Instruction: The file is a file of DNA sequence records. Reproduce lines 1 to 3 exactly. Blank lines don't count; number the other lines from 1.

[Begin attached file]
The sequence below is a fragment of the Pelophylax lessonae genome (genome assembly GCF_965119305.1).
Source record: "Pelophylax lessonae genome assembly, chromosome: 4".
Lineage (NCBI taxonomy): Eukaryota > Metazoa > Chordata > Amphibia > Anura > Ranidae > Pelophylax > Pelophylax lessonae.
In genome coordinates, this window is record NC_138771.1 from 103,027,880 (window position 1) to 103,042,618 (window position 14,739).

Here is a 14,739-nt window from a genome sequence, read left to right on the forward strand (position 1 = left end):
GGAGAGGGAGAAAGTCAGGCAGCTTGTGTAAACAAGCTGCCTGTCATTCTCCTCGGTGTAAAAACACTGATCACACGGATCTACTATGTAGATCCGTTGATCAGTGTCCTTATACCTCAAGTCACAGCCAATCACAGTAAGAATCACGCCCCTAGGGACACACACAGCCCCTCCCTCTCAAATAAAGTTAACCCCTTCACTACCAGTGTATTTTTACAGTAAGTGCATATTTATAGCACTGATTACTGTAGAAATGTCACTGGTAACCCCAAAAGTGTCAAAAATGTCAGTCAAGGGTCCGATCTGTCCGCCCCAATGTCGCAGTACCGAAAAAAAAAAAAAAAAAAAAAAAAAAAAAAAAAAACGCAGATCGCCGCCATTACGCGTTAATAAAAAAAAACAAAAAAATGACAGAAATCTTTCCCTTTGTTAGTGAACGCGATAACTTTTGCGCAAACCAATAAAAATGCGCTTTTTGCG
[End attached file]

The sequence below is a fragment of the Pelophylax lessonae genome (genome assembly GCF_965119305.1).
Source record: "Pelophylax lessonae genome assembly, chromosome: 4".
Lineage (NCBI taxonomy): Eukaryota > Metazoa > Chordata > Amphibia > Anura > Ranidae > Pelophylax > Pelophylax lessonae.